Information For Start-Ups:

If you are seeking to start a new nonprofit, we recommend that you do the following:

    1. Review the information on Nonprofit Organizations on the Texas Secretary of State’s website:  Do not file Form 202 if you want to form a tax-exempt nonprofit.
    2. Get to know Texas C-BAR’s online Legal Resource Library.
      • Our Legal Resource Library was created so that anyone running or starting a nonprofit can educate and help themselves on a variety of topics affecting nonprofits including the start-up and formation phase. We have included guides and manuals, sample forms and documents, as well as helpful links and recommended outside resources.
    3. Read the following from Texas C-BAR’s Legal Resource Library:
    4. Read the following from the Internal Revenue Service’s website:

Instructions to Form 1023, link is:

    • Frequently Asked Questions About Form 1023: This FAQ gives guidance as to the kind of information that must be included with the 1023 application packet (the Application for Recognition of Exemption under Section 501(c) (3) of the Internal Revenue Code).
    • Instructions to Form 1023: These instructions provide assistance on how to fill out and interpret Form 1023. Page 8 of the instructions provide guidance on how to write a Narrative Description of the nonprofit’s past, present, and planned activities. A nonprofit must be able to provide this in order to get a referral to one of our volunteer attorneys and in order to apply for 501(c )3 status.

5. Do market research:

Will your organization serve an unmet need?

Are there other competing organizations?

Will it duplicate part or all of an existing program within another nonprofit?

6. Develop a mission statement.

7. Develop a detailed plan for your programs and activities.

8. Research and find existing organizations that you can collaborate with.

9. Recruit qualified people to serve on your board of directors.

Texas law requires a minimum of three directors/board members at all times.

Texas C-BAR recommends that you maintain seven directors/board members.

10. Determine whether you will have members and if so, develop a plan for your membership including benefits and fees.

11. Compile a list of sources of financial support (actual, anticipated or potential).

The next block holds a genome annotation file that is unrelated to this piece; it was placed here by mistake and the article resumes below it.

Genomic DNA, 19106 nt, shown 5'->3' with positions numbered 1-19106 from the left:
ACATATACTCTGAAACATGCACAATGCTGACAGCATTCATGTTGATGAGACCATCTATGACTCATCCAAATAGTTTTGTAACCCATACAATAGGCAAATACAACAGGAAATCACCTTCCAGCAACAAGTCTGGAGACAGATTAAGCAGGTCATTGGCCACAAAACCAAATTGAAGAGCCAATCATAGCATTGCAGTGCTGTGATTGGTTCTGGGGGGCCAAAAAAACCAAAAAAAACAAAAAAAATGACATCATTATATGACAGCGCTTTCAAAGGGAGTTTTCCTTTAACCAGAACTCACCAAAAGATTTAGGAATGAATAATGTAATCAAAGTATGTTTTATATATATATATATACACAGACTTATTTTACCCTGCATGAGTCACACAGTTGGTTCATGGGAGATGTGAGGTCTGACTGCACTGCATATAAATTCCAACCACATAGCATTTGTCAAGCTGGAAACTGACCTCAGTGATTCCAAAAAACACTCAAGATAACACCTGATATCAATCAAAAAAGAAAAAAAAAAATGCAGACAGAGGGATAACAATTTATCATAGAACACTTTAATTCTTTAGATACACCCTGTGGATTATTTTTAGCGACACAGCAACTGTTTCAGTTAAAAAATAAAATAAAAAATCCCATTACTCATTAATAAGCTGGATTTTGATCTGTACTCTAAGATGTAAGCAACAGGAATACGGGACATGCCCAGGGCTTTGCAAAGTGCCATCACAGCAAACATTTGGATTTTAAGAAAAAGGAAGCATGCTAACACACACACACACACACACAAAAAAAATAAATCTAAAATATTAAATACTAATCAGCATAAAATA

12. Develop a fundraising plan and programs.

13. Meet with potential donors.

While many donors are not willing to provide financial support until tax exempt status is achieved, they are able to indicate whether a nonprofit’s proposed programs are those that are likely to be funded. We recommend that you meet with potential funders early, not to ask for donations necessarily, but to gauge their level of interest in the mission and purpose of the organization, and whether it is the type of organization that they would be willing to support. This also provides a networking opportunity with potential donors. If donors lack interest in the organization’s mission, obtaining 501(c )3 status will not cure this lack of interest. If the nonprofit is going to survive financially, it should cultivate potential funding sources early on.

14. Prepare a budget for the current year and for the following two years.

This is a must. Even if you are a brand new organization and are just getting started, you will have to provide an actual and/or projected budget for the first three years.

15. Review our Eligibility Guidelines for Eligibility Requirements and Application for Pro Bono Services.

16. If you are eligible and ready, fill out our Application for Pro Bono Services. If your case is accepted, you will need to provide the following upon request:

    • A copy of your Certificate of Formation (if you already filed with the Secretary of State)
    • A copy of your Bylaws (if you have adopted bylaws)
    • A copy of the minutes for your first meeting (if applicable)
    • A copy of your EIN/ Employer Identification Number
    • A list of people who have agreed to serve on your board of directors and their qualifications
    • A narrative description of your past, present, and planned activities
    • Information on your membership plan, benefits, and dues (if you have or plan to have members)
    • A list of sources of financial support (historic, current, or projected)
    • A description of your fund-raising plan and programs (historic, current, or projected)
    • A three-year budget (historic, current or projected)